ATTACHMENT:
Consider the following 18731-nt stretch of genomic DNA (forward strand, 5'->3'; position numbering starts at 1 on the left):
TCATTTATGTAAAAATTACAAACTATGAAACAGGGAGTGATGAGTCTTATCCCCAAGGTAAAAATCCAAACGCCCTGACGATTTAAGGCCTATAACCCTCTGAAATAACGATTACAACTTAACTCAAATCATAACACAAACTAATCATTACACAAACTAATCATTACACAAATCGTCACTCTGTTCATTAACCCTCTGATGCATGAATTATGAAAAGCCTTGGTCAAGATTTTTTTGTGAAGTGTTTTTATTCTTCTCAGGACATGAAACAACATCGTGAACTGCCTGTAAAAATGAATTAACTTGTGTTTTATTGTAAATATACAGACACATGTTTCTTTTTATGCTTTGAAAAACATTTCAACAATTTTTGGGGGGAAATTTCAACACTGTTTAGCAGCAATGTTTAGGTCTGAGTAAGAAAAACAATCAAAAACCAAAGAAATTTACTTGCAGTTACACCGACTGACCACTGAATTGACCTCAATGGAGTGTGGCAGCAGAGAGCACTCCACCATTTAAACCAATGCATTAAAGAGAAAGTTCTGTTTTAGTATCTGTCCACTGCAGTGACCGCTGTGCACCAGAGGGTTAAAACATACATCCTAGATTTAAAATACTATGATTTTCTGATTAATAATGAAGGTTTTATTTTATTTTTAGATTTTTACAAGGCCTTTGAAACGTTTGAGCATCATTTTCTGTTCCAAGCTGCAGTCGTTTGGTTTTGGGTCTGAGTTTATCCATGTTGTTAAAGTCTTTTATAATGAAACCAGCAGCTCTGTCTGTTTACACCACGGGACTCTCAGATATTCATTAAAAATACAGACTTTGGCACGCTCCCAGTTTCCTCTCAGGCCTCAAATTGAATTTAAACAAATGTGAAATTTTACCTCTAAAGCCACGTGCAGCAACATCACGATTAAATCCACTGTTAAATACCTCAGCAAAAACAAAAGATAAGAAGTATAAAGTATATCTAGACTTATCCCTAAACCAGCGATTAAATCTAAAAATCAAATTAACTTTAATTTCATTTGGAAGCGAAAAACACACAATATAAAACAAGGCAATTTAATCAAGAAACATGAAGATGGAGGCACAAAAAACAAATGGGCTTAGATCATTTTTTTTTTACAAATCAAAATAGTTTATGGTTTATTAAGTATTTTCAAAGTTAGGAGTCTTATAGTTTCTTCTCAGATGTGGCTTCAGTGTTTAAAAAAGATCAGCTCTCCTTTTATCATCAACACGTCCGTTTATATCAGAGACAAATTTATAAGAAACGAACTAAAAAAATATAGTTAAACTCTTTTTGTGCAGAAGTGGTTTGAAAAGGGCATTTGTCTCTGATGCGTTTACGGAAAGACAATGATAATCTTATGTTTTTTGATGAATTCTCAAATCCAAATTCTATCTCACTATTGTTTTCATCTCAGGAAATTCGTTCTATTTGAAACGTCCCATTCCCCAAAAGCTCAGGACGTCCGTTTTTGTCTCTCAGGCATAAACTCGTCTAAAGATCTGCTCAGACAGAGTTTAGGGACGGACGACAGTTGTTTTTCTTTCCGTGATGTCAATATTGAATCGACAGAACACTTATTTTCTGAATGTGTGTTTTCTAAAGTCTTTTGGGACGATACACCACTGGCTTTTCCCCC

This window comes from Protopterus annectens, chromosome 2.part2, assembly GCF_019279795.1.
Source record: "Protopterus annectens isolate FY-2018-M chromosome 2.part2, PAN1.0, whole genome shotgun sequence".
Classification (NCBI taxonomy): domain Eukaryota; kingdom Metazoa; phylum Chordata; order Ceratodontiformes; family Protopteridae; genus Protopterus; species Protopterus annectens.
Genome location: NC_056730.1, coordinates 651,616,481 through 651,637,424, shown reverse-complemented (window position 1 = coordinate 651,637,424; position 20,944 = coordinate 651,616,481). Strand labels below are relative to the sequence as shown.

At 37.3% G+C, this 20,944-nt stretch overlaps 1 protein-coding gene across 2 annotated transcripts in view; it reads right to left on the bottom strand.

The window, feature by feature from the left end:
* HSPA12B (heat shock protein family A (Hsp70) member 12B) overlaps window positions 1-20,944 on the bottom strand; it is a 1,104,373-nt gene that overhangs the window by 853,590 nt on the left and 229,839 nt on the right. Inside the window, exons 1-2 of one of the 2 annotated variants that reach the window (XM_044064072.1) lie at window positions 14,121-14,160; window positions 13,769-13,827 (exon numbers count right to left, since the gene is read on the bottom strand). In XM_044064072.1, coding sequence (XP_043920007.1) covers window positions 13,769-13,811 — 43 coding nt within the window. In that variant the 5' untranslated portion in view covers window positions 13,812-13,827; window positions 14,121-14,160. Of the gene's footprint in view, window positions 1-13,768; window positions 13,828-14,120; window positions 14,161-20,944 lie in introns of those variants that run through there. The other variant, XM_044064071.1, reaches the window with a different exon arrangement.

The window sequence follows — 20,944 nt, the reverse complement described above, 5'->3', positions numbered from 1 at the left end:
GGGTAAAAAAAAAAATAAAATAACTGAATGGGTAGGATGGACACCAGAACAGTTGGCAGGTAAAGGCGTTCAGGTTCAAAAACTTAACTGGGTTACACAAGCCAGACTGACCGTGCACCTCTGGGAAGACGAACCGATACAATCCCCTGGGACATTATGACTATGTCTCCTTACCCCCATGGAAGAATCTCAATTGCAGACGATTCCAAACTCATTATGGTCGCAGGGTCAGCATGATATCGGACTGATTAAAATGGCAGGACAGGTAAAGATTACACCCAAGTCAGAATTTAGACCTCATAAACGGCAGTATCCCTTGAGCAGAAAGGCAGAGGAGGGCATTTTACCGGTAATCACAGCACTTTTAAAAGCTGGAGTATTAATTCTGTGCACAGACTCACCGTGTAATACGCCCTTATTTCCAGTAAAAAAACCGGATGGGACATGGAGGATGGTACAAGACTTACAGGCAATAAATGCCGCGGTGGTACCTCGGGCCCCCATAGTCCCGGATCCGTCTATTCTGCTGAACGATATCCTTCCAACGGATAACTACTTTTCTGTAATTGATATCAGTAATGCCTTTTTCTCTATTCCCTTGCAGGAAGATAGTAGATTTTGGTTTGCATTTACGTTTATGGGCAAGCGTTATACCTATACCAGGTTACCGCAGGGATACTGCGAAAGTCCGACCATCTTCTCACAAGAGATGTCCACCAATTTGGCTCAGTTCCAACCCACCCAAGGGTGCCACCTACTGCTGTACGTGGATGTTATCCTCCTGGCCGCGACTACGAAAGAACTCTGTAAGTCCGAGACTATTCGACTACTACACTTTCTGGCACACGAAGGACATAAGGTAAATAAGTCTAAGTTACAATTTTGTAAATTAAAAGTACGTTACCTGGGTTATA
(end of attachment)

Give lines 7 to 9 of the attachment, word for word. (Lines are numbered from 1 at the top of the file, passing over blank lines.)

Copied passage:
At 37.3% G+C, this 20,944-nt stretch overlaps 1 protein-coding gene across 2 annotated transcripts in view; it reads right to left on the bottom strand.

The window, feature by feature from the left end:
* HSPA12B (heat shock protein family A (Hsp70) member 12B) overlaps window positions 1-20,944 on the bottom strand; it is a 1,104,373-nt gene that overhangs the window by 853,590 nt on the left and 229,839 nt on the right. Inside the window, exons 1-2 of one of the 2 annotated variants that reach the window (XM_044064072.1) lie at window positions 14,121-14,160; window positions 13,769-13,827 (exon numbers count right to left, since the gene is read on the bottom strand). In XM_044064072.1, coding sequence (XP_043920007.1) covers window positions 13,769-13,811 — 43 coding nt within the window. In that variant the 5' untranslated portion in view covers window positions 13,812-13,827; window positions 14,121-14,160. Of the gene's footprint in view, window positions 1-13,768; window positions 13,828-14,120; window positions 14,161-20,944 lie in introns of those variants that run through there. The other variant, XM_044064071.1, reaches the window with a different exon arrangement.